Captured fighters include two Britons, claim Gaddafi loyalists

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Muammar Gaddafi's fugitive regime says it has captured 17 foreign mercenaries outside the besieged loyalist redoubt of Bani Walid, 100 miles south-east of Tripoli.

"A group was captured in Bani Walid consisting of 17 mercenaries. They are technical experts and they include consultative officers," said the spokesman Moussa Ibrahim on the Syrian-based Arrai television network. "Most of them are French, one of them is from an Asian country that has not been identified, two English people and one Qatari."

In recent days, Arrai has broadcast several messages from the deposed dictator. The whereabouts of Colonel Gaddafi are currently unknown, but Mr Ibrahim has repeatedly said that the ousted leader is within the country, directing resistance to the rebels.

France denied the claims yesterday, while the British Foreign Ministry said it had no information. Qatari officials were unavailable for immediate comment. Nato says it has no troops on the ground in Libya, but special forces have reportedly been used in Libya and some Gulf States, in particular Qatar, have sent trainers and arms.

The news comes as the rebel army continues its battle to subdue the lingering resistance within the loyalist strongholds of Bani Walid, Sirte and Sabha. Outside Sirte, fighters intrucks mounted with heavy machine-guns whipped up and down the highway. After three days of heavy battles, rebel forces now hold the airport and say they have reached the city's central roundabout but pulled back after encountering heavy sniper fire. They also claim to have taken control of the airport and central fort in Sabha.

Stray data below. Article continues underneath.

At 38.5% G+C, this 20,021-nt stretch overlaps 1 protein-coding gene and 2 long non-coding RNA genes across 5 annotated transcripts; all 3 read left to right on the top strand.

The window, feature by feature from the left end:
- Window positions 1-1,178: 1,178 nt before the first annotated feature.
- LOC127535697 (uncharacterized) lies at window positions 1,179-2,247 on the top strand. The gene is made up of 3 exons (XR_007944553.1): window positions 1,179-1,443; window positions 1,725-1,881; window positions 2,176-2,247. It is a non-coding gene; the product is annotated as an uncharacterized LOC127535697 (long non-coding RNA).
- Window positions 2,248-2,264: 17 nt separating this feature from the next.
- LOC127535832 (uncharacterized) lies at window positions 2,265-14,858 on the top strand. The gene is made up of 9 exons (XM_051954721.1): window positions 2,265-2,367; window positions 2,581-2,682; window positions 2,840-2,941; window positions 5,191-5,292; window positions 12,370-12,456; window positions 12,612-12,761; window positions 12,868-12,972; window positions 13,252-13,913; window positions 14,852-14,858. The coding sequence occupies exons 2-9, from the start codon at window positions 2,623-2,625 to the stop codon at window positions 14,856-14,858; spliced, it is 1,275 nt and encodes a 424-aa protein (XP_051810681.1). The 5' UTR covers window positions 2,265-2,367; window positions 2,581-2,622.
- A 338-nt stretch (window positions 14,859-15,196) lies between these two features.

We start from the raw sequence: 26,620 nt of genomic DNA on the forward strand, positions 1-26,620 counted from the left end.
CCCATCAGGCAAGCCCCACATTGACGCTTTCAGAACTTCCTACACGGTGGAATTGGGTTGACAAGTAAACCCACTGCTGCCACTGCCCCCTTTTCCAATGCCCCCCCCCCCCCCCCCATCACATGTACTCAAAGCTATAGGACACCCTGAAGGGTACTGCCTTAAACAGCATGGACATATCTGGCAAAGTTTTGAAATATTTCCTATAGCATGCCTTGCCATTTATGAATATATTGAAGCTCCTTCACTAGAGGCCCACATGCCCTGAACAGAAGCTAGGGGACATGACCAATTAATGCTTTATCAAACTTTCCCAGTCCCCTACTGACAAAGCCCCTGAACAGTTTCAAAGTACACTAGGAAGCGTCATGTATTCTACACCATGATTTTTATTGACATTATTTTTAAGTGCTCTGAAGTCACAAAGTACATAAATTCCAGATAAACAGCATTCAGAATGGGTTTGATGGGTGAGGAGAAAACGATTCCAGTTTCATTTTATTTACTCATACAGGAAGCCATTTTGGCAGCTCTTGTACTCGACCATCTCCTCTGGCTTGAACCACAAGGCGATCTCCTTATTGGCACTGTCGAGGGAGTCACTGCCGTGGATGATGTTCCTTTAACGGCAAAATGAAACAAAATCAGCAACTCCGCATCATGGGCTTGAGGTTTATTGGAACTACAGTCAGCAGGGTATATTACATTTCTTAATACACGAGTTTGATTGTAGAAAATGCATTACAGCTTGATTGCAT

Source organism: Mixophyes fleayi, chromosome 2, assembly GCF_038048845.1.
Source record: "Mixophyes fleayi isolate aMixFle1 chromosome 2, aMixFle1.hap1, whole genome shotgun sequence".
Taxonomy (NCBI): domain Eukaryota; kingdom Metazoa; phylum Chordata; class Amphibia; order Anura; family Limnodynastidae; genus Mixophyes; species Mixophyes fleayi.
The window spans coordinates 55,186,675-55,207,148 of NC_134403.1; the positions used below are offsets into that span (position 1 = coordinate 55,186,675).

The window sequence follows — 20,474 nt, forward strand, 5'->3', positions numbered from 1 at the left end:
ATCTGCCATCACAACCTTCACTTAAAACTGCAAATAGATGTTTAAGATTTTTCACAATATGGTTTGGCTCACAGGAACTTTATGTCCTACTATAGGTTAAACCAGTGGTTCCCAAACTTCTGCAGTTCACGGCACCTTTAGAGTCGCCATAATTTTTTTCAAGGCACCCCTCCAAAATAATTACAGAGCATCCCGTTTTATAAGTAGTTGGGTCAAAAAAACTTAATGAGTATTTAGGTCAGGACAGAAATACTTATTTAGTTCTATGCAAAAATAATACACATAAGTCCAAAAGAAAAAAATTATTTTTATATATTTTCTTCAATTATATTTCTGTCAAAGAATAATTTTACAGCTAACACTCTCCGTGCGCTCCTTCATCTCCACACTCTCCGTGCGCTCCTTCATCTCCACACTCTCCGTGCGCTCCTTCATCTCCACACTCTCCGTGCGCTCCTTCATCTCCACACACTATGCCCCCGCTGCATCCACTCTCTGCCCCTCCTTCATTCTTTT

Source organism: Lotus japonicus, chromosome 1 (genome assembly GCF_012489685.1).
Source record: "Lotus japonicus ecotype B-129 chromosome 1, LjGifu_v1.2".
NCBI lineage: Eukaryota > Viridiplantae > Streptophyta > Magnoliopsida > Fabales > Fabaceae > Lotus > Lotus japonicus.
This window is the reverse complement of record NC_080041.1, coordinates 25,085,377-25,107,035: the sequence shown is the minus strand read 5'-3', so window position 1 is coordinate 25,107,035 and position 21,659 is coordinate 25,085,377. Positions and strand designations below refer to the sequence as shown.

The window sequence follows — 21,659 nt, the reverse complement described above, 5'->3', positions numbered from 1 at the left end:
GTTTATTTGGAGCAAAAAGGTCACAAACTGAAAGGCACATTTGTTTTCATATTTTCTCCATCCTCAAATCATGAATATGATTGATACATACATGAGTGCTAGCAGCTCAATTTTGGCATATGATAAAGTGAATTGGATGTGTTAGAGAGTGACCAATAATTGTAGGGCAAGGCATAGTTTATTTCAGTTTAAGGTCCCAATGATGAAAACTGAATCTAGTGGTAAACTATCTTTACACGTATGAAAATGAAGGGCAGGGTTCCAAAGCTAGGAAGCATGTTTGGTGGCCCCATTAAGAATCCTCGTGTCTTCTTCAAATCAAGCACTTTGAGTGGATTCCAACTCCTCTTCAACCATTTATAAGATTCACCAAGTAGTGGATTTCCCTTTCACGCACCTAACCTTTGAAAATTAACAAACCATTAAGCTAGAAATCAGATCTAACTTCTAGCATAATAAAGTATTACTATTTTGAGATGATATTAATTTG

Fighters in Sirte said 7,000 men were gathered around the loyalist stronghold and that they hope to connect with troops advancing from the east shortly. "Grads [missiles] are keeping the eastern forces back. Tomorrow, Insha'allah [God willing], we will meet," said Ibrahim Sharif Ibrahim, 24, a fighter from Derna.

However, as at other times in Libya's seven month-long uprising, the rebels are struggling to consolidate their gains. "We can't stay there at night because we don't know the streets," said Wajdi Tabit, a fighter from Misrata, at a base 20 miles outside the city. "Most of Gaddafi's forces there are from Sirte so they know the streets."

As the day wore on with little progress, a group of commanders crouched on the ground, sketching out their positions in their sand as they debated their strategy. "We're not confident enough in ourselves," conceded one, known as Sarrab. "They're still finding their way around and building trust." He said that fighters from Misrata had lost more than 100 men in the past three days.

Supplies are running low as the rebel army has cut off the highways leading out of the city. Fighters at the frontline were distributing bottles of water and cartons of juice but residents from the city said life within was dire. "There is no power, no electricity, no hot water, no refrigeration," said Faraj Mohammed, 38, an oilfield worker, who said the situation had declined dramatically in the past 20 days. "No vegetables, no bread, no juice.If you go into the city, you can't see anybody."

On Sunday plumes of smoke rose from the centre of the besieged city as Nato aircraft pounded targets within.

As the latest round of political wrangling among the rebels' interim government, the National Transitional Council, continued, Prime Minister Mahmoud Jibril postponed the announcement of a promised new Cabinet. "We have agreed on a number of portfolios. We still have more to be discussed," he told a news conference.